Viral video "Drunk Girl In Public" purports to be a "social experiment" showing men on Los Angeles' Hollywood Boulevard attempting to take advantage of a seemingly intoxicated woman. Now, some of those seen on camera are coming forward to say not only that the clip was a hoax but also that they were tricked into acting like attempted rapists, as reported by The Smoking Gun.
"A couple people asked me if I'd be part of their video, if I wouldn't mind 'acting out a little skit,'" Josh Blaine, 32, told The Huffington Post. "They told me I needed to pretend to pick up this drunk girl and try to take her home, and that it would be really funny."
Blaine, a musician who also works for a tour bus company, said the filmmakers led him to believe that he was playing a character in a comedic short film.
He told HuffPost that he did give the crew his verbal consent on film to use footage of him, but he added, "I didn't expect them to try to make me look like some sexual predator."
Other people involved with the video have made similar claims to The Smoking Gun. Two anonymous sources, described as "familiar with the clip's production," told the site that filmmakers had informed the men in the video that they would be part of a "comedic, hidden camera" shoot. Another man who appeared in the clip, Mike "Mokii" Koshak, sent The Smoking Gun a private Facebook message allegedly from Seth Leach, a member of the film's production team, who told Koshak not to worry about the video and that the film team would "take care" of him.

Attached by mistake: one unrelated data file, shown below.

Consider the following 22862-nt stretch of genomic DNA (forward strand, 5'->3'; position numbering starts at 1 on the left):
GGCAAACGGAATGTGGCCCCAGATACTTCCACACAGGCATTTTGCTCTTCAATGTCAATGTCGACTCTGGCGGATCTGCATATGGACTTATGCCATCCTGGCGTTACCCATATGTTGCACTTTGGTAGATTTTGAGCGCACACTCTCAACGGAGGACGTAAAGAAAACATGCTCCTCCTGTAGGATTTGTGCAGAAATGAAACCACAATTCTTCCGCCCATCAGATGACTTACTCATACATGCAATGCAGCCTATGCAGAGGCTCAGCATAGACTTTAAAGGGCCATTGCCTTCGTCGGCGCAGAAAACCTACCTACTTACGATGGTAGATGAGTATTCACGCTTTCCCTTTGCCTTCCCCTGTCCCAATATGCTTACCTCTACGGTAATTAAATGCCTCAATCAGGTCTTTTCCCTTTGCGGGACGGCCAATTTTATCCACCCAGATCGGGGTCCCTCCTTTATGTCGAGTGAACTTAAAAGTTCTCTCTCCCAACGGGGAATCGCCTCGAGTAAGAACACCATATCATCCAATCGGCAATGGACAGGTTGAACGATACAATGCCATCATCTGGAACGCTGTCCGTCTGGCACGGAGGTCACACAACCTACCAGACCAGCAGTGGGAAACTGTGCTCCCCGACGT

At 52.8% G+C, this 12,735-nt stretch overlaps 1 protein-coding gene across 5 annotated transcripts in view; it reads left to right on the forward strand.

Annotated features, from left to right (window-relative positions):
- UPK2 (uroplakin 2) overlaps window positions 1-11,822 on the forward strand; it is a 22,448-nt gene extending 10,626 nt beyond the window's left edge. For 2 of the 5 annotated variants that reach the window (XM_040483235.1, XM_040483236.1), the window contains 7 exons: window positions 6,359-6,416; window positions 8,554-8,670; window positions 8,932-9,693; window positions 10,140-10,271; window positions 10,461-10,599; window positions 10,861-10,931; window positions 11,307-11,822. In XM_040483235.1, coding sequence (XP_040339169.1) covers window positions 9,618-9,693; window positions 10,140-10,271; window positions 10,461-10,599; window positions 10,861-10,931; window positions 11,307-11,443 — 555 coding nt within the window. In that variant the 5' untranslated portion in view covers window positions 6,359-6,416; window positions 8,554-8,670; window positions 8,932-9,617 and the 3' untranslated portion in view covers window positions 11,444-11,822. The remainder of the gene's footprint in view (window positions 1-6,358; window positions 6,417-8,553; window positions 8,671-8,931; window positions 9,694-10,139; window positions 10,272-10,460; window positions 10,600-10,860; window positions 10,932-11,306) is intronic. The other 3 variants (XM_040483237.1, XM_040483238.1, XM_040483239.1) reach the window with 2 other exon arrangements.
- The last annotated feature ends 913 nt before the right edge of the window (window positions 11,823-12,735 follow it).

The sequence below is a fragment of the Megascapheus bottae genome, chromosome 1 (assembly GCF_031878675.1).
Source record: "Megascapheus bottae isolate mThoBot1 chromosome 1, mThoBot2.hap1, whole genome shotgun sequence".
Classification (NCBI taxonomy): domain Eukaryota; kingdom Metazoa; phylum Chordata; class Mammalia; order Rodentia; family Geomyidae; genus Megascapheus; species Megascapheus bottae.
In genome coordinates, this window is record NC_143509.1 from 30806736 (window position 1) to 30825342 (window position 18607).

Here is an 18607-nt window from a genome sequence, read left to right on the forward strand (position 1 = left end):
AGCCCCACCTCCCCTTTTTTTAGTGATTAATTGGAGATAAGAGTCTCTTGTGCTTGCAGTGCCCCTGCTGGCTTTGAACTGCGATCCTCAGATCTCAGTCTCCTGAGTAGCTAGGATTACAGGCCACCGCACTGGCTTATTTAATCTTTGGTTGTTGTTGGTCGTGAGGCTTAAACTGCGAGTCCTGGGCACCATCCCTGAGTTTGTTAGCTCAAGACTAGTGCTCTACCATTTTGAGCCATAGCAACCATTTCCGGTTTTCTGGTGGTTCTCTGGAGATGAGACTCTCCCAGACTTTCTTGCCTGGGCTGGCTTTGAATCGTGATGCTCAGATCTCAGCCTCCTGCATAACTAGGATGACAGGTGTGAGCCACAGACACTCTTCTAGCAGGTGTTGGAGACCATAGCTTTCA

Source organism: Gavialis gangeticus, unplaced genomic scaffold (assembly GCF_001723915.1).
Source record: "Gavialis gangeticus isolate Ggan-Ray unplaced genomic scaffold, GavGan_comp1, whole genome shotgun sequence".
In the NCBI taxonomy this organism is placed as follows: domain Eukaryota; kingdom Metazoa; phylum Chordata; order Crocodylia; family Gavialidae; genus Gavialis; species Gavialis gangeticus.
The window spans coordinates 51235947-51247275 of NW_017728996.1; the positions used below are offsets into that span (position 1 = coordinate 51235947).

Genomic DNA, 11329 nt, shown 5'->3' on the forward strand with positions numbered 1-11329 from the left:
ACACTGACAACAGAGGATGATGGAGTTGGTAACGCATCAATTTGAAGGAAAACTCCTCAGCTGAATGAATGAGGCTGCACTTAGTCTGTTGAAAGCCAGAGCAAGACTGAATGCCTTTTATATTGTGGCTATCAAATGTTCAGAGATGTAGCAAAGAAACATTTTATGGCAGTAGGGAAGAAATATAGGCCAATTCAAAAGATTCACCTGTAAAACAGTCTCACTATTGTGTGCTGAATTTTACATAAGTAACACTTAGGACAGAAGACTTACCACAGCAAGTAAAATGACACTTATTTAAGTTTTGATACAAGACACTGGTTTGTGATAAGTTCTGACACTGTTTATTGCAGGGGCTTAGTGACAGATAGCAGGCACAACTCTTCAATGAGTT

Leach has not responded to a request for comment from The Huffington Post.
Stephen Zhang, the creator of the video, likewise did not respond to HuffPost's request for comment about the video's veracity. However, when he originally posted the video on Facebook, he included the statement, "We went out to Hollywood Blvd to see how guys would treat a young woman out on the streets."
Blaine said he had a rude awakening when the video went viral. It was picked up by numerous media outlets that, for the most part, unquestioningly reported the men's actions as real. (HuffPost UK did suggest the men might be acting.) Since then, Blaine said, he has been struggling to convince friends, family members and casual acquaintances of his innocence. He said he also fears aggression from strangers who may recognize him from the video.
"I'm worried about getting shanked," he told HuffPost. "Hollywood's a rough place."
Blaine added that since his acting was apparently so convincing, he hopes the video's notoriety can help him win other acting roles.
Just because this particular video may have been staged, however, does not mean that the behaviors portrayed are unrealistic. In an essay for The Frisky, one woman wrote that she was sexually assaulted under similar circumstances. According to the Rape, Abuse and Incest National Network, one out of every six American women has been the victim of an attempted or completed rape.
UPDATE 11-18-2014: Jennifo Box, the actress who portrays the "drunk girl" in the video, made a video statement confirming that the men in the video were actors who behaved as "perfect gentlemen." She says that she was hired to perform in what was described to her as a "lighthearted prank show" and that she "never would have participated" had she known the damage the video would cause.
Additionally, the creators of the original video have made it private on YouTube. The version that appears above is a copy saved by The Smoking Gun.